Laboratoire Charles Coulomb UMR 5221 CNRS/UM2 (L2C)


Accueil > La Recherche > Axes & Equipes > Nanostructures & Spectroscopies > Equipe : Nanomatériaux > Thème : Propriétés intrinsèques des nanotubes individuels et du graphène


par Sébastien LAYSSAC - publié le , mis à jour le

Involved researchers : D. Nakabayashi, T. Michel, M. Paillet, J.-L. Sauvajol
Collaborations : P. Poncharal, A. Ayari (LPMCN, Lyon), J.-R. Huntzinger, A. Tiberj, J. Camassel (GES, Montpellier)

Graphene is a two-dimensional honeycomb lattice of carbon atoms. With carbon nanotubes, graphene is another promising nanomaterial for a carbon-based nano-electronic. Since graphene is uniquely composed of surface atoms, its physical properties are drastically affected by the environment. Part of the interest in this material is related to its electronic band structure which permits carriers to behave as massless Dirac fermions with vanishing density of states at the Fermi level. However, if two graphene layers are stacked in Bernal AB configuration, this property is destroyed since the electronic dispersion curve is no longer linear. Because some Raman active modes originate from a double resonance process, Raman spectroscopy can be used to probe the electronic structure of graphene and stacked graphene layers.

To this aim, our expertise in studying vibrational properties of carbon nanotubes was recently extended to graphene. In particular, we use the Raman spectroscopy and Atomic Force Microscopy (AFM) to characterize graphene samples and investigate the effect of stacking (Bernal and/or misoriented) on the electronic band structure.
The samples are prepared by mechanical exfoliation of graphite and transferred to Si/SiO2 substrate. Naturally, some graphene flakes are folded or overlapped, as showed in Figure 1a. In this configuration, AFM is used to measure the number of graphene layers. Figure 1b compares the second order 2D peak of graphene, overlapped (misoriented) bi-layer graphene and Bernal bi-layer graphene. The unique 2D peak for a misoriented graphene bi-layer compares well with graphene signature although its frequency is different. Moreover, the Raman fingerprint of the AB stacked Bernal (oriented) bi-layer is significantly different with respect to the others systems. In agreement with theoretical calculations, these measurements indicate that the interaction between layers in the misoriented sample is weak and doesn’t result in an electronic band splitting contrary to the case of a Bernal bi-layer for which four components are observed.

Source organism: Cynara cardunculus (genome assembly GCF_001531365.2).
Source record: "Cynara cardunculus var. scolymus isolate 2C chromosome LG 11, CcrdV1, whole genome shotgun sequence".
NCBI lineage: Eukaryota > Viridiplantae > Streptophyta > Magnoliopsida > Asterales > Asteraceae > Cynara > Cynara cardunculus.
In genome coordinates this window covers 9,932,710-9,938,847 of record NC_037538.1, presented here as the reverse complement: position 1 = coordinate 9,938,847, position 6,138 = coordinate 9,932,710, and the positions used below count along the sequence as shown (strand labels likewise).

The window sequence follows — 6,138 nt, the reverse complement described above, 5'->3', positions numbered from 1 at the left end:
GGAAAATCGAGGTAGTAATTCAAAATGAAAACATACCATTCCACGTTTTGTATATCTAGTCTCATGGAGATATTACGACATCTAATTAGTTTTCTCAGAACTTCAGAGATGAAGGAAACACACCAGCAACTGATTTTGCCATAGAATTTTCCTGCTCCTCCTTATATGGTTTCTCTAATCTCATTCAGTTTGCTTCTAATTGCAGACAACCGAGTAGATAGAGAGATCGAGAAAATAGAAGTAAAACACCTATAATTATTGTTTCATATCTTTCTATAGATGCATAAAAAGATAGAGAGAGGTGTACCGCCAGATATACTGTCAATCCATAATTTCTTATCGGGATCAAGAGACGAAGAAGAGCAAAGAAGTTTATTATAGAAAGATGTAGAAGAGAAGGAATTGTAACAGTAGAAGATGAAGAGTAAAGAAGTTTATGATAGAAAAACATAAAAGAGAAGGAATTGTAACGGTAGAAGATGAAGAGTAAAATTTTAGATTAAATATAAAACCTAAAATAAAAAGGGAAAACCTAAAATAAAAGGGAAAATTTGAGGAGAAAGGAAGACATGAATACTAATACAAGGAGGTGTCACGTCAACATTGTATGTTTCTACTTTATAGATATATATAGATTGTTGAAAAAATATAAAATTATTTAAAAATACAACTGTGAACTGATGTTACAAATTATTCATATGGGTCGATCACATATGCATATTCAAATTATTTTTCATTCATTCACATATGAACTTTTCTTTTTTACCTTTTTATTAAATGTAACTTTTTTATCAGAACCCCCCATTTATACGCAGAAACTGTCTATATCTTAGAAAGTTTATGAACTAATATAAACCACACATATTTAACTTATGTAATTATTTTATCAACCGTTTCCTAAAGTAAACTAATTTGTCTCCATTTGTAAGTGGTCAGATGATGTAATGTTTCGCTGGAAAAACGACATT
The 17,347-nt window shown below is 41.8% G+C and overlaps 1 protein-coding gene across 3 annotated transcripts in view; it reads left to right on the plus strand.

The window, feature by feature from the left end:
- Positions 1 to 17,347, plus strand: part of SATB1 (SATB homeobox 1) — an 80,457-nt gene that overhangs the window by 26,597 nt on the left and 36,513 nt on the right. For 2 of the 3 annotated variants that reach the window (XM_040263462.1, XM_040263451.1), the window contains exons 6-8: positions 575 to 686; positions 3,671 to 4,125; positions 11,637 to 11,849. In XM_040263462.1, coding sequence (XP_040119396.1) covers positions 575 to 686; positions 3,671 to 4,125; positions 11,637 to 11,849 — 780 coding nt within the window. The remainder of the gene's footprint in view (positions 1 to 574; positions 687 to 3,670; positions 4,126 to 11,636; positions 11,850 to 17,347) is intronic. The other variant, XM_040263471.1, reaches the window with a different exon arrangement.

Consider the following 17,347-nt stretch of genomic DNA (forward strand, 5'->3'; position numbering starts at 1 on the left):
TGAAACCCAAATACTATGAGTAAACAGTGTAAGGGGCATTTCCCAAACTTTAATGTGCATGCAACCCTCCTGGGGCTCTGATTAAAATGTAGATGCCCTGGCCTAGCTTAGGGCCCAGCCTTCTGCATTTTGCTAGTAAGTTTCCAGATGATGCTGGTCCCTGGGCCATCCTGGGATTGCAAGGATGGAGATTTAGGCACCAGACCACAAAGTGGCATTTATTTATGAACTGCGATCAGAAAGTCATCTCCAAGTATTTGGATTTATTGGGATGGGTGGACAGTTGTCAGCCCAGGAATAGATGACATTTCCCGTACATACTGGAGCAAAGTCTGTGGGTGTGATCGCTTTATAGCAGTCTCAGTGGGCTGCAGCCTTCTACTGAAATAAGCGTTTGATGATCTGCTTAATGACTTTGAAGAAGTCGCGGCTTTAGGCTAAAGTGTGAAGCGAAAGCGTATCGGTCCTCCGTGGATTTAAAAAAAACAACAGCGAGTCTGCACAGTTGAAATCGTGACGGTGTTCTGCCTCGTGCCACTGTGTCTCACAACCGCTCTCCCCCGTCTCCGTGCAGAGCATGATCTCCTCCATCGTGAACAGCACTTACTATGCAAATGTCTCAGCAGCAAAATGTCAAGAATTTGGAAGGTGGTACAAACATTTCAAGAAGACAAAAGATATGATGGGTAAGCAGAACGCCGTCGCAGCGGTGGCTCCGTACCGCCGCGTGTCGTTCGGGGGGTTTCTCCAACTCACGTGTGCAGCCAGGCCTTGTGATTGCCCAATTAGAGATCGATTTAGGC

Figure 1 : AFM image of a folded graphene layer on Si/SiO2 substrate. Scale bar 1µm.Second order Raman spectra of graphene, Bernal bilayer and misoriented graphene bilayer - © L2C

To go further in the understanding of the electronic structure and the phonon dispersion curves a current project is devoted to determine the dispersion of the 2D peak with the laser excitation energy (Figure 3). For instance, monolayer and misoriented bi-layer samples display parallel dispersion indicating similar Fermi velocity for both systems. The measurement of samples on other substrates (e.g. SiC, in collaboration with the group of Jean Camassel, GES) is also in progress.

Figure 3 : Dispersion of the 2D Raman peak of different monolayer and misoriented bi-layer samples as a function of the laser excitation energy - © L2C

P. Poncharal et al., PRB 78, 113407 (2008), P. Poncharal et al., PRB 79, 237402 (2009), P. Poncharal et al., PRB 79, 195417 (2009).